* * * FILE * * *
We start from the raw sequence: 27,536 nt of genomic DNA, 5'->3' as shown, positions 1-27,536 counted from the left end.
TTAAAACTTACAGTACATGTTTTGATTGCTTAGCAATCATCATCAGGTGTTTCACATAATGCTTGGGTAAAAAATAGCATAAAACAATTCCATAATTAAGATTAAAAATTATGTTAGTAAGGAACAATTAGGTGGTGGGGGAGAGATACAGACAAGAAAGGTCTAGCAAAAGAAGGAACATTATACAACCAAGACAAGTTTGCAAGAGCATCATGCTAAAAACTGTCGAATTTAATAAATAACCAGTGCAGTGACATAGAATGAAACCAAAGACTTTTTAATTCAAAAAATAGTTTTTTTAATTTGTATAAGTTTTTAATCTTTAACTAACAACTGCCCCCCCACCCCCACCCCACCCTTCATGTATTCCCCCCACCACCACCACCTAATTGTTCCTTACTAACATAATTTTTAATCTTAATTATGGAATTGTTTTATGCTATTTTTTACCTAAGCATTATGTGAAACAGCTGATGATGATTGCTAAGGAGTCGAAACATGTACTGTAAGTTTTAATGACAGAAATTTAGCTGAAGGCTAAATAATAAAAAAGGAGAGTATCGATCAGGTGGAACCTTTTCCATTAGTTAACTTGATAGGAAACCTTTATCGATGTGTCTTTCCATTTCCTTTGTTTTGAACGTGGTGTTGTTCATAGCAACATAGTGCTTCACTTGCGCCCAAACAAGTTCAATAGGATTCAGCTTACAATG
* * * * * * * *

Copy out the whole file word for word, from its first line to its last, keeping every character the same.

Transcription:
We start from the raw sequence: 27,536 nt of genomic DNA, 5'->3' as shown, positions 1-27,536 counted from the left end.
TTAAAACTTACAGTACATGTTTTGATTGCTTAGCAATCATCATCAGGTGTTTCACATAATGCTTGGGTAAAAAATAGCATAAAACAATTCCATAATTAAGATTAAAAATTATGTTAGTAAGGAACAATTAGGTGGTGGGGGAGAGATACAGACAAGAAAGGTCTAGCAAAAGAAGGAACATTATACAACCAAGACAAGTTTGCAAGAGCATCATGCTAAAAACTGTCGAATTTAATAAATAACCAGTGCAGTGACATAGAATGAAACCAAAGACTTTTTAATTCAAAAAATAGTTTTTTTAATTTGTATAAGTTTTTAATCTTTAACTAACAACTGCCCCCCCACCCCCACCCCACCCTTCATGTATTCCCCCCACCACCACCACCTAATTGTTCCTTACTAACATAATTTTTAATCTTAATTATGGAATTGTTTTATGCTATTTTTTACCTAAGCATTATGTGAAACAGCTGATGATGATTGCTAAGGAGTCGAAACATGTACTGTAAGTTTTAATGACAGAAATTTAGCTGAAGGCTAAATAATAAAAAAGGAGAGTATCGATCAGGTGGAACCTTTTCCATTAGTTAACTTGATAGGAAACCTTTATCGATGTGTCTTTCCATTTCCTTTGTTTTGAACGTGGTGTTGTTCATAGCAACATAGTGCTTCACTTGCGCCCAAACAAGTTCAATAGGATTCAGCTTACAATG